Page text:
The Others

A high-strung woman, an isolated estate, two precocious children... You could be forgiven for thinking this derivative but carefully crafted chiller is mining the same psychological territory as the profoundly disturbing TURN OF THE SCREW. But it's not, and while Spanish writer-director Alejandro AmenĂ¡bar (making his first film in English) works up some...read more

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Reviewed by Maitland McDonagh
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A high-strung woman, an isolated estate, two precocious children... You could be forgiven for thinking this derivative but carefully crafted chiller is mining the same psychological territory as the profoundly disturbing TURN OF THE SCREW. But it's not, and while Spanish writer-director Alejandro Amenábar (making his first film in English) works up some nicely spooky atmosphere, his script hinges on a surprisingly obvious twist that's apparent long before the story comes to its close. Jersey, the Channel Islands, 1945: Grace (Nicole Kidman, whose prissy accent and tight-lipped performance are more than a little grating), a deeply religious young mother, is raising her prepubescent daughter Anne (Alakina Mann) and small son Nicholas (James Bentley) in a gloomy mansion while awaiting the return of her soldier husband, Charles (Christopher Eccleston). But the war is over and there's been no word of him, and the servants have just up and left without so much as picking up their final paychecks. Then out of the blue — or perhaps that should be "out of the gray," since murky fog swirls constantly around the grounds — three new applicants appear: middle-aged Mrs. Mills (Fionnula Flanagan), mute Lydia (Elaine Cassidy), and elderly gardener Mr. Tuttle (Eric Sykes). Though understandably rattled by the fact that they applied for positions before she placed a "help wanted" notice in the local paper, Grace chooses to accept Mrs. Mills' explanation: All three once worked for the previous tenant, and came by on the off-chance that work might be available. Grace explains that certain rules must be followed strictly, because her children are allergic to sunlight: Curtains must always be drawn and doors locked, lest Anne and Nicholas accidentally wander into a bright room. The new servants quickly discover that the shadows hold disturbing secrets: Little Anne claims she sees mysterious people — an old woman, a boy named Victor (Alexander Vince), Victor's parents — and Grace, who vehemently disparages talk of supernatural hocus pocus, hears mysterious thuds and thumps from supposedly empty rooms. But there's also something odd about the servants — could they be trying to drive Grace insane, or worse, might there be something supernatural about them? Amenabar's attempt to tell a classic uncanny tale, in which goosebumps take precedence over gore and whiz-bang special effects, is commendable.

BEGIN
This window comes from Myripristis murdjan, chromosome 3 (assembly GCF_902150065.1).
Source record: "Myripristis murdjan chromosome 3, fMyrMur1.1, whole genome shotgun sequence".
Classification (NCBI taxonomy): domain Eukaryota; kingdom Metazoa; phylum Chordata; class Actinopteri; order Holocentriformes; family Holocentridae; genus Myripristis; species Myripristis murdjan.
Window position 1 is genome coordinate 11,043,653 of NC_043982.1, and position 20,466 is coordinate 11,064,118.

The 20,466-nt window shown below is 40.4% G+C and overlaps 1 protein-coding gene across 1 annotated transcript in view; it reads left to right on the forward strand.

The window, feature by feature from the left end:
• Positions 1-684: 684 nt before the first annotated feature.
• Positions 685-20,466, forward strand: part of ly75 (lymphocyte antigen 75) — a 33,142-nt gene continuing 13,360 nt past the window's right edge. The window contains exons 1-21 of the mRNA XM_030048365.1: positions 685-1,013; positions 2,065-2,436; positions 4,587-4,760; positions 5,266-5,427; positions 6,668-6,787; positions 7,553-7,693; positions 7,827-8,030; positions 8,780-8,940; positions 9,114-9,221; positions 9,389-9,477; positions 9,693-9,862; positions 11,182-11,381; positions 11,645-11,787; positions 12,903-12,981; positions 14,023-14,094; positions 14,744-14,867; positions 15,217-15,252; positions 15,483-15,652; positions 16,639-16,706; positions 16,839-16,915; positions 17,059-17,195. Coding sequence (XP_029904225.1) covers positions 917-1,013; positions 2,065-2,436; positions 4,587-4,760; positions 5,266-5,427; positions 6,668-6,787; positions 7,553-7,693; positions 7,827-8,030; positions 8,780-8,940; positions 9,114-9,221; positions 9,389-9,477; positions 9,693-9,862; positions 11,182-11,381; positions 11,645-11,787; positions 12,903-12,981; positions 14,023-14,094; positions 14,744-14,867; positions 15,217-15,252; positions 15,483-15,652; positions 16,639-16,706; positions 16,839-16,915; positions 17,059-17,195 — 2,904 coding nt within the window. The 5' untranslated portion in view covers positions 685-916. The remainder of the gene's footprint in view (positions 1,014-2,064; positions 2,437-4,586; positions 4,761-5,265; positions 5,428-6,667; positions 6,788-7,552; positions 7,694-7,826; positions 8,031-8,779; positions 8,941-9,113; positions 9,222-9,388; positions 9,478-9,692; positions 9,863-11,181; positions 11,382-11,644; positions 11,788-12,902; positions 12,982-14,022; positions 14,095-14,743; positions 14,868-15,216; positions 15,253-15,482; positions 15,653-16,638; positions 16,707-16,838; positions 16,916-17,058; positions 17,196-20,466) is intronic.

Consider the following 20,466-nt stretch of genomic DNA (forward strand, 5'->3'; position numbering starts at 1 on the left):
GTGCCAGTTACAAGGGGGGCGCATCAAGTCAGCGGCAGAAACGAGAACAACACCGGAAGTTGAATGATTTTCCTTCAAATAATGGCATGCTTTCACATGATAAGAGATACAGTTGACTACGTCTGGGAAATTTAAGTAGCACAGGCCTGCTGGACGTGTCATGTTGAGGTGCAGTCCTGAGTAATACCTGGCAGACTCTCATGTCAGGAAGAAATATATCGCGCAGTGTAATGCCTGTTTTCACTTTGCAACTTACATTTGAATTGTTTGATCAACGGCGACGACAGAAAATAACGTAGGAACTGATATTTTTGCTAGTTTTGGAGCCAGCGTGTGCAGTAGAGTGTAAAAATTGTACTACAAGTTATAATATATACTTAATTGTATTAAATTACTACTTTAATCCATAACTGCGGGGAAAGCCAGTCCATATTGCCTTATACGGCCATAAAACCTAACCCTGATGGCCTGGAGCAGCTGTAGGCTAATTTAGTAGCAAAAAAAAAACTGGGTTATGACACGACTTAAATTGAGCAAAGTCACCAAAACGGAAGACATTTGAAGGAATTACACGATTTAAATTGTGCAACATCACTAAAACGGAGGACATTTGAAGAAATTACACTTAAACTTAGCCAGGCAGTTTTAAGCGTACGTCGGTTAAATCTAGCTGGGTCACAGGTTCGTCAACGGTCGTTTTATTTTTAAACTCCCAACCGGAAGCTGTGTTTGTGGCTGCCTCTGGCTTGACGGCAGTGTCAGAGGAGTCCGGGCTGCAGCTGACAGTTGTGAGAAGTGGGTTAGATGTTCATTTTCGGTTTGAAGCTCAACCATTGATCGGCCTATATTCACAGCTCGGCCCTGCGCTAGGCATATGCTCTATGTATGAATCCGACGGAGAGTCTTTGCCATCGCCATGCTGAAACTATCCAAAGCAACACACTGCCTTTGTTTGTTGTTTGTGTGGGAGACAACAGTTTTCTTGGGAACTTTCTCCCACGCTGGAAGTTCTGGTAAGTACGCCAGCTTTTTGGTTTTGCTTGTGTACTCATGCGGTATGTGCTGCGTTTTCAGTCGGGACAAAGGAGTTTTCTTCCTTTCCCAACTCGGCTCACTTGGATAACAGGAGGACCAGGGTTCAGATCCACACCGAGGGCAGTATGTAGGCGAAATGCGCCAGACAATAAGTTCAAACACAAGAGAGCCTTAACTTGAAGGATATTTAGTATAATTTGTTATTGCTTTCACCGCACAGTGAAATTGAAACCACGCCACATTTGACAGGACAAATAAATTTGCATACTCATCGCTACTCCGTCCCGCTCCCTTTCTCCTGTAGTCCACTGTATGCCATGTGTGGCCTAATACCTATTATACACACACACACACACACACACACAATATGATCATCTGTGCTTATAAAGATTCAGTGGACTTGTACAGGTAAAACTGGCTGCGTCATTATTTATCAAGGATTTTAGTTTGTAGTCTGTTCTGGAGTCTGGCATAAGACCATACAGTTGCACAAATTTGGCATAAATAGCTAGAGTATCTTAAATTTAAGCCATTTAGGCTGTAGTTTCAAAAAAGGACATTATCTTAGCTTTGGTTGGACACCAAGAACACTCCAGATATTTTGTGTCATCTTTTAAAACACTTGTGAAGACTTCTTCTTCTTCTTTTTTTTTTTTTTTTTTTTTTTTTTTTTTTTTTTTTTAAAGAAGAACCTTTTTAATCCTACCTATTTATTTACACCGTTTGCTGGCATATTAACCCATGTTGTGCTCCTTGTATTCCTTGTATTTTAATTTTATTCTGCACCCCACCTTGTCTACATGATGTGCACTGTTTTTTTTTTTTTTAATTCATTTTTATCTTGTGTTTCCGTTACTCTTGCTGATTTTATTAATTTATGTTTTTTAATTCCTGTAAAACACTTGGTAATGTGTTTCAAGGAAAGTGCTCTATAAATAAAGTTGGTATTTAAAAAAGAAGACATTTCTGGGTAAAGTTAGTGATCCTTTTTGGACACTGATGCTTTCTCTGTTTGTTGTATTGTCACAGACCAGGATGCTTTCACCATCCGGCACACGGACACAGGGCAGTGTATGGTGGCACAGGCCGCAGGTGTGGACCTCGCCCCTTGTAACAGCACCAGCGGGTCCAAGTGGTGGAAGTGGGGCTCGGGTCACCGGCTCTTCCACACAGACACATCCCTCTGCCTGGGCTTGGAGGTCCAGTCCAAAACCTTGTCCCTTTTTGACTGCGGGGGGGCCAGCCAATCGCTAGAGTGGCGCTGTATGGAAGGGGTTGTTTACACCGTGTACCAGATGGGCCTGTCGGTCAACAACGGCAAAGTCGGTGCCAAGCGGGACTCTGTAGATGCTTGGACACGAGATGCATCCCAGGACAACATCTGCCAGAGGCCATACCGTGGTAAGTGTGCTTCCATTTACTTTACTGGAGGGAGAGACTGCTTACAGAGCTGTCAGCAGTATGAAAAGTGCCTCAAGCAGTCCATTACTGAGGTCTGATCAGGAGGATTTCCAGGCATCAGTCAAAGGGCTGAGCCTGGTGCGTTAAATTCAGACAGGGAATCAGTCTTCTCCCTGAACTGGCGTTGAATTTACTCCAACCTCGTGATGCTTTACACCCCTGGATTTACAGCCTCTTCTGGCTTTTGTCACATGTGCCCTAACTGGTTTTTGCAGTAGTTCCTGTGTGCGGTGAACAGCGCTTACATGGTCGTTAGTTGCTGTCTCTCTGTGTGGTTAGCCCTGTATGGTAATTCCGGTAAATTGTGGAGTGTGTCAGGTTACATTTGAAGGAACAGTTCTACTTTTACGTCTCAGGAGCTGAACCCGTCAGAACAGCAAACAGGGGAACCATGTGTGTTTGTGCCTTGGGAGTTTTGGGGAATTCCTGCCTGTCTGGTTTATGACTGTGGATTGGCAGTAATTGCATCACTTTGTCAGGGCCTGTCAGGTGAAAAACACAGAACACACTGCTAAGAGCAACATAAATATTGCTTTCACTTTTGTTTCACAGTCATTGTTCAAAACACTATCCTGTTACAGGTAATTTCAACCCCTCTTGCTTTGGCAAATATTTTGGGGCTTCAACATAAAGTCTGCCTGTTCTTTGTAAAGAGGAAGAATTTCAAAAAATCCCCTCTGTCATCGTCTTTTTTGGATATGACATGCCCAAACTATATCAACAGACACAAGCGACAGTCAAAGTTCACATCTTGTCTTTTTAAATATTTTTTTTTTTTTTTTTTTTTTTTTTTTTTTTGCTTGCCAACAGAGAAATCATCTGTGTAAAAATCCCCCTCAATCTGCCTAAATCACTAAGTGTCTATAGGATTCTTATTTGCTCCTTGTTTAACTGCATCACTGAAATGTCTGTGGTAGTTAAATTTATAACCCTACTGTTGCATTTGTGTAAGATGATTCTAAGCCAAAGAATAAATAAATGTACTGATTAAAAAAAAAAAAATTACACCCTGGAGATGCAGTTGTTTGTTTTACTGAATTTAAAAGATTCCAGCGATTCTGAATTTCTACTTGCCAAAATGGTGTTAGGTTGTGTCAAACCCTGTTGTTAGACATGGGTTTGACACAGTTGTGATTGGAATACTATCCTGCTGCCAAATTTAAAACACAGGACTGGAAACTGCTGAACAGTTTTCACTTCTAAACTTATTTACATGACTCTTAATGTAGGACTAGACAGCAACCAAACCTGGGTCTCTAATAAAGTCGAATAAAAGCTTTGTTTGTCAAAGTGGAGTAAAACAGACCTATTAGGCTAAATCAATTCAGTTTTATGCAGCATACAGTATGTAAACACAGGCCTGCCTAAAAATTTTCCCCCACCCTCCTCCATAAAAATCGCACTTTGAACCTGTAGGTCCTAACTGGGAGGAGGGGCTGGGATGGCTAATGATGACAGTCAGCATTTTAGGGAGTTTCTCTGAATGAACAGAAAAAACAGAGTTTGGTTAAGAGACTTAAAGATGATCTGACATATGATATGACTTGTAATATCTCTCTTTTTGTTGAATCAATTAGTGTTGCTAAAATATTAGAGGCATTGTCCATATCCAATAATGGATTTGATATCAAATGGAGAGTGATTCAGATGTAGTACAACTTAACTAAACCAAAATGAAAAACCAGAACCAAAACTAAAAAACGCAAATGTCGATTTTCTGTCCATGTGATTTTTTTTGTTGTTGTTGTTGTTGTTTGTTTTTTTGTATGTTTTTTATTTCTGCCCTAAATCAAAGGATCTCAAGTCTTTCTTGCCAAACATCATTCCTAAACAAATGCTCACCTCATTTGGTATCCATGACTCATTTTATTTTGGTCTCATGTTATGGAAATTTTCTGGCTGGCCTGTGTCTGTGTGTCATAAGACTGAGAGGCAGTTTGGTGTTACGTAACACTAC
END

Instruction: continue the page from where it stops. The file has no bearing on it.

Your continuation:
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  • Released: 2001
  • Rating: PG-13
  • Review: A high-strung woman, an isolated estate, two precocious children... You could be forgiven for thinking this derivative but carefully crafted chiller is mining the same psychological territory as the profoundly disturbing TURN OF THE SCREW. But it's not, an… (more)

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